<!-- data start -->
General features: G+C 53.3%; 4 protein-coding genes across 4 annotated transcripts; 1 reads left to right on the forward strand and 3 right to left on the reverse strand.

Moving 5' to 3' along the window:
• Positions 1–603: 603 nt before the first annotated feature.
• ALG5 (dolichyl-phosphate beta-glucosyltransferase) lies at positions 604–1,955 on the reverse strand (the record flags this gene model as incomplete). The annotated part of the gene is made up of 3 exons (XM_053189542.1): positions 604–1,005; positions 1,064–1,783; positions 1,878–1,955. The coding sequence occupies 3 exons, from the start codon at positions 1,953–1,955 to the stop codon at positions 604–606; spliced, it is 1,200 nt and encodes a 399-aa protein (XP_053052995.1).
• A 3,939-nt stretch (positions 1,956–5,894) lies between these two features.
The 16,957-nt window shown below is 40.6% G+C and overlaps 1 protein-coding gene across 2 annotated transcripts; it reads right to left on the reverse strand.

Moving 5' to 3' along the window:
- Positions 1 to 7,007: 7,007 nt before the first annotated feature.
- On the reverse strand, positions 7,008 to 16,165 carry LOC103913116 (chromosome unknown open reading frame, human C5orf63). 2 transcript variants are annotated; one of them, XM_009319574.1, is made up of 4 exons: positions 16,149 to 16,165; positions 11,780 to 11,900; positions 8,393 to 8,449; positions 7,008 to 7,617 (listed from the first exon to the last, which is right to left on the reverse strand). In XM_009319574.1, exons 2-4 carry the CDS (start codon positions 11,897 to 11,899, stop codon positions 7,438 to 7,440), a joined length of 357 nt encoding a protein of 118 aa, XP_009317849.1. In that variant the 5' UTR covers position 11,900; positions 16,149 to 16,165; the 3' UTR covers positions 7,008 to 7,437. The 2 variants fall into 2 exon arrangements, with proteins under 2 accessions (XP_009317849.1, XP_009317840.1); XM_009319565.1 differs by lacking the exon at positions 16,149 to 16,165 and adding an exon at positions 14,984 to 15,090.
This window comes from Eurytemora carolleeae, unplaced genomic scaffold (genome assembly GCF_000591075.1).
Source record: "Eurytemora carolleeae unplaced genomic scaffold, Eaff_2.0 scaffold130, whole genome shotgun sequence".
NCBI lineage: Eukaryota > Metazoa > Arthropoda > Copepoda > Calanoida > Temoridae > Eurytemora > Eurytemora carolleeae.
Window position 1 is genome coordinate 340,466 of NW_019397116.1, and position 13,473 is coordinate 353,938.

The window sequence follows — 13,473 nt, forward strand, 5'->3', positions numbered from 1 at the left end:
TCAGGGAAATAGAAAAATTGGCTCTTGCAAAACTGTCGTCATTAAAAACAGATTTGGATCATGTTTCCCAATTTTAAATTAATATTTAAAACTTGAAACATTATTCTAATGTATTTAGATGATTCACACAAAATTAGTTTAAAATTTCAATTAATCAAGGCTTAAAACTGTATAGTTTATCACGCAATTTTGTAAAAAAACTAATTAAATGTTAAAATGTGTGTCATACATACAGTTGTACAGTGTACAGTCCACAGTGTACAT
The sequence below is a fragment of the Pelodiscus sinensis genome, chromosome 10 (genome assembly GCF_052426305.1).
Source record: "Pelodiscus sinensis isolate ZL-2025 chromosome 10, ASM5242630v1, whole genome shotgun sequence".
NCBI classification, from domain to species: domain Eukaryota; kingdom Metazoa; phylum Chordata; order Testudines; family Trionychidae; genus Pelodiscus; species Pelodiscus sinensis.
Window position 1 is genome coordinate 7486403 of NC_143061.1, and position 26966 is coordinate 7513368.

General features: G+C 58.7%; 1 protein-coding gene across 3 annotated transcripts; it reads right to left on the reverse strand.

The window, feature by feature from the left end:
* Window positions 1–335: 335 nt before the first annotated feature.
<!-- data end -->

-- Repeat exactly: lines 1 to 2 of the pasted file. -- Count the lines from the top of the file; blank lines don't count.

General features: G+C 53.3%; 4 protein-coding genes across 4 annotated transcripts; 1 reads left to right on the forward strand and 3 right to left on the reverse strand.

Moving 5' to 3' along the window: